*The Michigan Chronicle is discussing generational poverty in Detroit, and its history, in this four-part series during Black History Month. In this second story, we delve into how education can help be a part of the solution. Stay tuned for the third and final part to read about poverty’s impact on finances, business barriers, gentrification, and how we could move forward.
Finding solutions to poverty-related problems isn’t solved in silos by individual people. They say it “takes a village” and finding solutions needs to employ that same take.
One route to fixing the mammoth issue that is poverty in and around Black Detroit could be done through education and exposure, helping one generation get a leg up — along with providing a plethora of resources to bolster families in need, experts say. Providing a nurturing learning environment for school-age children and beyond is another key element that leads to success according to local.
Karen Thomas-Brown, a professor of Education at the College of Education, Health and Human Services, University of Michigan-Dearborn, focuses her teaching on multiculturalism and related areas of diversity, equity and inclusion.
She said that intergenerational poverty comes from the notion that “some people are born poor and come from several generational poverty cycles.”
Thomas-Brown added that at the same time the idea is that others become poor during their lifetime.
“One seeks to answer questions of whether poverty at birth makes it more challenging for one to work their way out of it,” Thomas-Brown commented. “If this is the case, should someone who is born poor be blamed for their existence?”
Thomas-Brown said that often intergenerational poverty is seen as the result of a breakdown in the nuclear family structure.
“However, this type of poverty extends beyond the simple explanation of being born poor as the home and family are not the only intergenerational poverty determinants.
Governance, policy and delivery failure increase the likelihood of chronic and intergenerational poverty,” she said, adding that some influencing factors on poverty include family structure, unemployment or underemployment, the number of children in the home, parenting quality and more.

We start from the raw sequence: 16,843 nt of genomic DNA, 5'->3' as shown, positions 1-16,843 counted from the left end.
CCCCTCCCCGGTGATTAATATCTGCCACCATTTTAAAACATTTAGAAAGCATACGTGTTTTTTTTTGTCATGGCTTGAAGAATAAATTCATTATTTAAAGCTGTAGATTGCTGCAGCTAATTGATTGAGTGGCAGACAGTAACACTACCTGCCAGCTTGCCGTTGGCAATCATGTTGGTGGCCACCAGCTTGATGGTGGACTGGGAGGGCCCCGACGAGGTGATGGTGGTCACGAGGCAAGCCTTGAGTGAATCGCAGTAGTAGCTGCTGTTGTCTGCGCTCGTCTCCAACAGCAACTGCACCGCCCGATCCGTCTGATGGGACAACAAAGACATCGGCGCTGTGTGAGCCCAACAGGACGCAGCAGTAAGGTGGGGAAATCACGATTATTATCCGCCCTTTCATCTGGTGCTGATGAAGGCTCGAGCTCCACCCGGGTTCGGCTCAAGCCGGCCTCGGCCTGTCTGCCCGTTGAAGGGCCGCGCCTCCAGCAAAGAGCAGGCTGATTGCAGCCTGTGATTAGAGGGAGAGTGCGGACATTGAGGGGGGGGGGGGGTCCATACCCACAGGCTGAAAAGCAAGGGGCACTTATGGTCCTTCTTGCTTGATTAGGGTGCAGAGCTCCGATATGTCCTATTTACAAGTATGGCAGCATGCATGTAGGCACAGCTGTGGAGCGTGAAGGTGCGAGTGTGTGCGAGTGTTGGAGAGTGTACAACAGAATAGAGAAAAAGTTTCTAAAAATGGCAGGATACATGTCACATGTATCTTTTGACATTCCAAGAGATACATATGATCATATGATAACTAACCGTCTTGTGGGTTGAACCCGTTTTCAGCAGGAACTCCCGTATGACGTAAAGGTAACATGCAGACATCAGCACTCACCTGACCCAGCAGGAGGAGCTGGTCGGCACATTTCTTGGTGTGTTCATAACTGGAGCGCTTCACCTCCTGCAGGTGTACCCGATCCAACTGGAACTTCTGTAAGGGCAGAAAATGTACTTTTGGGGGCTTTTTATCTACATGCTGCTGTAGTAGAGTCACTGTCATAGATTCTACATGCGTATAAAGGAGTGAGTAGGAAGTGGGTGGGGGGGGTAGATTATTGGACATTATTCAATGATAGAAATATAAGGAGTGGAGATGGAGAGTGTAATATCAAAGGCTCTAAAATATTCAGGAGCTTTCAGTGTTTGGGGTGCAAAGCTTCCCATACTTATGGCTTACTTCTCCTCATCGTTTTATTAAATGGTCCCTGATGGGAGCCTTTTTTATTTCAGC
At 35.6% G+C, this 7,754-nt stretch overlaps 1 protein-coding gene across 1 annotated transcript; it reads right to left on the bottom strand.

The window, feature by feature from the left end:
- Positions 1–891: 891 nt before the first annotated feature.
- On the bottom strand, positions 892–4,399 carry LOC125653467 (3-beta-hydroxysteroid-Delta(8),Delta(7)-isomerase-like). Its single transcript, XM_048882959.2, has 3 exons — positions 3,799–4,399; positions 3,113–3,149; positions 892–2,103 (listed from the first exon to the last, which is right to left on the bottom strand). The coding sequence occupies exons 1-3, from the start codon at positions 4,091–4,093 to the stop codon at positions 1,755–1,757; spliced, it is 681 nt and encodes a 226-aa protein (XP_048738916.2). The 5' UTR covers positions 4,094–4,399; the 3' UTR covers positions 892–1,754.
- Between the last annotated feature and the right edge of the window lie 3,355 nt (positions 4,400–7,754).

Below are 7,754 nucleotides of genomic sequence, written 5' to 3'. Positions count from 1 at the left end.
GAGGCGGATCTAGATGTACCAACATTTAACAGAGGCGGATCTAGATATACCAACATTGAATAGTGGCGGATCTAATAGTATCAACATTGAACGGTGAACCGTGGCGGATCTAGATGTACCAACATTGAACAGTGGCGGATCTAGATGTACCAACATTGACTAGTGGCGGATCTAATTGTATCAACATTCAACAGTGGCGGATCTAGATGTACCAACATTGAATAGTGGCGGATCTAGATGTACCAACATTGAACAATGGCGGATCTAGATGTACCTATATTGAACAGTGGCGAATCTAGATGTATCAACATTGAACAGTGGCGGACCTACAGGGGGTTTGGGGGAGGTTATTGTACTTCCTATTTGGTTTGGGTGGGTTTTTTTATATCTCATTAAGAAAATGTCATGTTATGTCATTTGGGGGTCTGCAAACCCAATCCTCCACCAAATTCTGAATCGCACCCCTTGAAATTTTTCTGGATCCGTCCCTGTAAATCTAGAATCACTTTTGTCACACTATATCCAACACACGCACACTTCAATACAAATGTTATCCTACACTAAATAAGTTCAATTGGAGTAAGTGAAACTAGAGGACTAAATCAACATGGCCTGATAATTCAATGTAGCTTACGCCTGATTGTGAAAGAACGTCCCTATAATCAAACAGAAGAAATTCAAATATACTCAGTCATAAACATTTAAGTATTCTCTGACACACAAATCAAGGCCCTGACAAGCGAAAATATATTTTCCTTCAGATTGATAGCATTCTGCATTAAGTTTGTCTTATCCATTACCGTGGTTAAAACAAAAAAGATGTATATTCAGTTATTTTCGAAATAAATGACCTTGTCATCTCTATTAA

Some societal factors many know could contribute to generational poverty are from lack of opportunities including high-quality education in facilities similar to what is offered in middle-class neighborhoods. Also, lack of education that teaches critical life skills like maintaining good credit, how to budget, how to save and more, she said.
Chardae Caine, Youth Workforce Development fellow at the University of Michigan is responsible for creating research products and data dashboards to help Detroit’s youth workforce development community identify gaps in the network, and plan for future initiatives. She also identifies best practices and guidance to Poverty Solutions.
Caine said that her work with Poverty Solutions is geared toward ultimately breaking the barriers people are facing.
“In my role, I often reflect on the big picture. Meaning, what are the things that need to take place before we can even consider the actual step of getting out of poverty,” she said. Housing, food, transportation, child care, and more, are only some of the factors that can impact a person’s ability to get out of the system. “Past traumas and trauma-informed care is also a major consideration in the needs of Detroit residents”.
She said when considering how to break the cycle and what is needed, it’s crucial to start with the things that matter most, the basic needs. Like in Maslow’s Hierarchy of Needs, physiological and safety needs need to be not only met but solidified before one can really take the (undefined) steps that follow.”
Caine said that educational institutions can offer support and understanding to help students who face poverty.